Your model covers some of the basics. However, there are a few things to consider:
1. Since you moved the Known stage downwards, you have no "Success Path" (as indicated by a thick green line). This means, none of these stages could be tracked in the Success Path Analyzer - only in custom reports in the Revenue Explorer
2. I generally discourage moving Recycled leads back into Engaged. Instead, I recommend keeping them in Recycling until they meet the requirements for a Marketing Qualified Lead again. This allows separate analysis of net new vs. recycled leads to Marketing Qualified Leads. If you mix them together in Engaged, you'll have difficulties separating the data later, and you don't really know how the two groups transition.
3. When you lose an Opportunity, will you ever talk to a Lead again? If so, where would it go? The most common scenarios are that they are attached to a new Opportunity via Contact Role (moving back into the Opportunity Stage of the Model), or they reach the Marketing Qualified Lead requirements and move back into the Marketing Qualified Lead stage for re-evaluation by an inside sales or BDR person.
4. Your model has many "dead-ends" - places where a lead will be stuck indefinitely. However, you should always consider how you can reactivate such leads, and offer them another chance at success (Think: "No Lead Left Behind"). Otherwise you will waste a lot of lead generation efforts and expenses. And when these leads do respond again, the model won't be able to track them because they are stuck with no path out..
5. You are using decision points for Sales Lead and Opportunity stages. This means, the leads cannot stay in those stages - they must move to any of the other stages right away. Given that sales needs time to evaluate the lead and then work through the opportunity phase, you should change these stages to inventory stages.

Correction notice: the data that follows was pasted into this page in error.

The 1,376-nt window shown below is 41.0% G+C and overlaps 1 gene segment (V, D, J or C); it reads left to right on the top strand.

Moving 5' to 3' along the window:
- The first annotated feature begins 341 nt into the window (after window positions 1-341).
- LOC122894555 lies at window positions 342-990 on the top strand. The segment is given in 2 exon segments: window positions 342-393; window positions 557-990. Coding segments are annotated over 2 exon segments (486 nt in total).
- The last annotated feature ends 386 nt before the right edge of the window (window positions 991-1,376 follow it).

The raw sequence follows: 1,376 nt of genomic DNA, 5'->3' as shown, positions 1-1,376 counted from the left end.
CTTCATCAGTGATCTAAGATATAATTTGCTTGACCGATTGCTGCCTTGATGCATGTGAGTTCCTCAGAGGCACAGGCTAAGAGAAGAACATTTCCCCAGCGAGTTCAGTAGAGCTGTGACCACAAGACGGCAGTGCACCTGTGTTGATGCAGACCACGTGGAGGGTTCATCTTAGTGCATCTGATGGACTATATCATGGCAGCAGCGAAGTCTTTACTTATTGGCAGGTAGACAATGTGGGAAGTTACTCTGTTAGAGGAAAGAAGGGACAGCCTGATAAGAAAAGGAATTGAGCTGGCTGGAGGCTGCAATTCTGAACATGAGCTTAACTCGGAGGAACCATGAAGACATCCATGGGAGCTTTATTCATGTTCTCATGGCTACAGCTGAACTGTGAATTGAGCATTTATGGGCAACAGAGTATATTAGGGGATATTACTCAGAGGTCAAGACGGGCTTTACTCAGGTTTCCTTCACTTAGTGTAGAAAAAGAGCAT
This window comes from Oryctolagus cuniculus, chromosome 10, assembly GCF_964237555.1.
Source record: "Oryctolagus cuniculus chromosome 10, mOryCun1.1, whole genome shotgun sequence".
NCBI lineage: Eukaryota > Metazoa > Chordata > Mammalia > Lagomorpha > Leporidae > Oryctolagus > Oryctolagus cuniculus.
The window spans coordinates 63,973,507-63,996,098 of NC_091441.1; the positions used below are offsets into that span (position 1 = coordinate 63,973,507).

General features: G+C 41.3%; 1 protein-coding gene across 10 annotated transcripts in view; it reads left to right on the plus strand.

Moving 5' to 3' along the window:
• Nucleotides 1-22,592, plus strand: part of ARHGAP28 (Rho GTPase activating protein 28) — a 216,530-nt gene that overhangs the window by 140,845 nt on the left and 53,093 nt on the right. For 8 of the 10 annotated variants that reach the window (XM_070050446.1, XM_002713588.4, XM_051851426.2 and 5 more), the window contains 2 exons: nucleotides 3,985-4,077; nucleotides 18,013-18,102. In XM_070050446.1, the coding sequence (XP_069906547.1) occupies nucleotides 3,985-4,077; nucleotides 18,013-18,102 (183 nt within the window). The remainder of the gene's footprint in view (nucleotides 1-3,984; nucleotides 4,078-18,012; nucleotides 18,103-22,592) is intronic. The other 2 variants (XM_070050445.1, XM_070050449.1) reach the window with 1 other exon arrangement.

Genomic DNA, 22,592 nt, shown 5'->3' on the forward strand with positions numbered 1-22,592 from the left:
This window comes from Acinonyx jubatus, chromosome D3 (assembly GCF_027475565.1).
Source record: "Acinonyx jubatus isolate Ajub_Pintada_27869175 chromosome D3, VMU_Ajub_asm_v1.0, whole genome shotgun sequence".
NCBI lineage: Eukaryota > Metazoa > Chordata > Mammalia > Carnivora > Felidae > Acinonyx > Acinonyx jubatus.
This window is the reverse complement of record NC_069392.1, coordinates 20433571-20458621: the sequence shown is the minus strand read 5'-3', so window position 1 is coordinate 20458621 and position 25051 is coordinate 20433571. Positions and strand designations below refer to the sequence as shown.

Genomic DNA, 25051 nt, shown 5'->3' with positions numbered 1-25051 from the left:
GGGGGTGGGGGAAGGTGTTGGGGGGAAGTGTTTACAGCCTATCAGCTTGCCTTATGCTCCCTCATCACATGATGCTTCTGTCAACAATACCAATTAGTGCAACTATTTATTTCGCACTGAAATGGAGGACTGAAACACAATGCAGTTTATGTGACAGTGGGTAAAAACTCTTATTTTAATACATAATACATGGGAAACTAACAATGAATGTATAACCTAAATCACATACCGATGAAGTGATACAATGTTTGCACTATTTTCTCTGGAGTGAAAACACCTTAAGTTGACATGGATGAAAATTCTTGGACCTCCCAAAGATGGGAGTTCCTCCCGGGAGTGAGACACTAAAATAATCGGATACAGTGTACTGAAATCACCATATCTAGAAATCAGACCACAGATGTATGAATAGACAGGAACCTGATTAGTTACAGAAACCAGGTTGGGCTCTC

Here is our current Best Practice model for tracking Customer Acquisitions:
MCL = Marketing Captured Lead
MEL = Marketing Engaged Lead
Note that when a salesperson adds a contact role to an opportunity, he doesn't know the stage of the lead. Therefore you need to have transitionsn into SQL from any stage where a Contact can live.
When I build out a such model, I use a master status tracking field called "Lifecycle Status" to record the lead's process. This field would be a read-only field on the Salesforce Lead and Contact Objects (mapped to each other), and a Lead field in Marketo. I then populate this field with Lead Lifecycle Campaigns, and let the Modeler follow the changes in the Lifecycle Status field.
Why do I build it that way? Isnt't hat overly complicated?
Well, you can certainly build transitions in the model. However, each transitional arrow can only listen to one set of events to make a transition. If you have multiple possible transitions, you'd need two transition "arrows". If you have not drawn out a transition, the Modeler will stop tracking the lead's progress.
Another reason: The Modeler's transitions cannot execute flow steps, such as synching the lead, creating tasks, or sending alerts. So you need Lifecycle Campaigns to manage such tasks.
As a result, I like to keep the Model and its transitions simple, and do all the heavy lifting in one place: My Lead Lifecycle Program. It contains the Lead Lifecycle Campaigns that manage all aspects of the transition. The added bonus is transparency of where the lead is in the buying cycle, regardless of whether you look at it in Marketo or in Salesforce.
I could write a few more pages about it; we usually cover this in detail in our 2-day Business Process Workshops.
Hope this gives you a few ideas.
Best of luck!
Another tip: If you have a significant number of sales generated leads and contacts, and you want to keep them separate from Marketing Generated Leads, your model would have a separate stage for inflow from sales.
You'd use the modeler's initial assignment rules to start all sales generated leads in that stage. The filter is that the SFDC Type (Person) is not empty:
Nicole, this is an insanely thorough answer! LOVE IT!
Nicole, this explanation is amazing. So clear. You have taken the time to tailor your answer and I really appreciate that.
This is why Marketo is growing so fast... you listen to us!
Thank you again.
Thanks for sharing. I was looking that info and expertise.